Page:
The spokesperson of the European Commission responded stating that the principle of ‘Informed opinion and active cooperation on the part of the public’ is anchored in the preamble of the Constitution of the WHO. The Intergovernmental Negotiating Body modalities will engage relevant stakeholders. The WHO Director-General will hold public hearings and will inform the Negotiating Body accordingly. The EU Commission is conducting these treaty negotiations, on behalf of member states.
The past two years have shown us that the Regulations followed by WHO member countries after the WHO Director-General declared that a corona virus caused a Public Health Emergency of International Concern, have had a huge impact on our lives.
People across the globe have experienced a severe curtailment in their freedom of movement caused by partial and total lockdowns and quarantine periods, making it illegal for them to leave their homes. Businesses have been ordered to close at short notice without any clue as to when they could reopen and whether, once open, they would be closed again. Schools, colleges and universities have also suffered similar shutdowns. Social distancing and mask wearing, covering nose and mouth, were also made mandatory.
Older people were totally isolated in care homes for any period of time. 2021 saw governments across the globe embark on a medical protocol, authorised for emergency use, which included repeatedly injecting a substantial portion of the world population. Travel was restricted and access to public and private gatherings subjected to presentation of personal medical data.
Many have observed that these health measures have caused incalculable suffering and disruption to children’s education, people of all ages and businesses everywhere. Millions of small and medium sized businesses have gone bankrupt. Substantial numbers of people have suffered severe mental and physical adverse health effects, including death. Society has become more dysfunctional.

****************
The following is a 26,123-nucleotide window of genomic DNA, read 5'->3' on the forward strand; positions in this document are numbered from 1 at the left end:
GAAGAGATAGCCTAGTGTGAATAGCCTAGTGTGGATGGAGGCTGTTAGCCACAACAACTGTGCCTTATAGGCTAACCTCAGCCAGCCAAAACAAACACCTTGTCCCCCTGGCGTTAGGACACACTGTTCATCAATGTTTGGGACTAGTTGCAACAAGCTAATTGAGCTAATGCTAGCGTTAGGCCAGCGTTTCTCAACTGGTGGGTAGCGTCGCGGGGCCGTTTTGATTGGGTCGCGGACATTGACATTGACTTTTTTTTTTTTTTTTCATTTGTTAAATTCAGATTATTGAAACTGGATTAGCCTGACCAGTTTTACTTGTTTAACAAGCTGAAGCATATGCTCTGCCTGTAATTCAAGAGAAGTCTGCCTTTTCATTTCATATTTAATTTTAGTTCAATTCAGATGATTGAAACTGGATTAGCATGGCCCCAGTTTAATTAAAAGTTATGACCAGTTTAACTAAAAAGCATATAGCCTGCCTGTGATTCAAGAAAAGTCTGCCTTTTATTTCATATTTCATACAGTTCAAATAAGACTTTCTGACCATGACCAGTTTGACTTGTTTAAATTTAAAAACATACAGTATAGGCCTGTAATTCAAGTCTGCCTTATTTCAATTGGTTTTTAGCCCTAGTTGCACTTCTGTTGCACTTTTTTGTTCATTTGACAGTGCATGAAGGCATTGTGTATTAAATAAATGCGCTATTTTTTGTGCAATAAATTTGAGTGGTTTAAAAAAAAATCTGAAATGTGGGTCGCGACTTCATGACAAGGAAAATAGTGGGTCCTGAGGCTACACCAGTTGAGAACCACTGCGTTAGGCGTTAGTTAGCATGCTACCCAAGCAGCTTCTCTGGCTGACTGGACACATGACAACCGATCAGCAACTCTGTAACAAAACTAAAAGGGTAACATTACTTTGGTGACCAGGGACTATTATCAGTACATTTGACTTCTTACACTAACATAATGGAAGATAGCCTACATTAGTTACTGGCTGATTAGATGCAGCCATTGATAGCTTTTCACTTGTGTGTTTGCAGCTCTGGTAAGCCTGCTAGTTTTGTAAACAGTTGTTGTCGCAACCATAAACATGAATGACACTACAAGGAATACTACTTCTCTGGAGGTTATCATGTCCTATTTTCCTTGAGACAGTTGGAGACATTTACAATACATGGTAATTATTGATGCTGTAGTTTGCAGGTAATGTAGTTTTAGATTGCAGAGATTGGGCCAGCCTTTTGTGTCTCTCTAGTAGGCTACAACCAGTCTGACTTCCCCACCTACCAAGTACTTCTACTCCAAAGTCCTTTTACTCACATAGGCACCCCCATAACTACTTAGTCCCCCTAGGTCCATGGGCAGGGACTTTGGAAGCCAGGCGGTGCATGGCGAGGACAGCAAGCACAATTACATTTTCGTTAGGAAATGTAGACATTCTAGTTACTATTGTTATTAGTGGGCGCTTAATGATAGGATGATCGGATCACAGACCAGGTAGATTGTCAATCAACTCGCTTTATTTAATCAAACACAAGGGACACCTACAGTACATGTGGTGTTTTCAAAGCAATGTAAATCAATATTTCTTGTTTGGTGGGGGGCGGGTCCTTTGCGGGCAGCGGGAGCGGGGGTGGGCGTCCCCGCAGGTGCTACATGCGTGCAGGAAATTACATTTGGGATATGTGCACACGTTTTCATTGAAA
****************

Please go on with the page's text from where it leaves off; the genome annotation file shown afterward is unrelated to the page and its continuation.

Adverse reactions to the COVID injections are reportable on databases such as the US VAERS, the UK Yellow Card or the EU EudraVigilance. VAERS data released on the 6th May by the US CDC revealed a total of 1,25 million adverse events to date from all age groups following COVID-19 injections, including 27,758 deaths and 226,703 serious injuries. A 2006-2009 Harvard study, part of a VAERS system improvement effort, concluded that “fewer than 1% of vaccine adverse events are reported”. This statistic, albeit not fit for all purposes, is indicative of gross under-reporting.
Most health authorities consider the health measures implemented to have been necessary and that any adverse effects are exaggerated.
Although opinions may differ on the legitimacy and harm of a virus or of health measures, we can all agree that the WHO International Health Regulations impact all aspects of our lives and that they are beyond the reach and control of ordinary citizens. Now, they are about to become more invasive and more enforceable. Watch this space.
This article was presented to the Times of Malta for publication on the 7th May 2022 – to date it has not been published.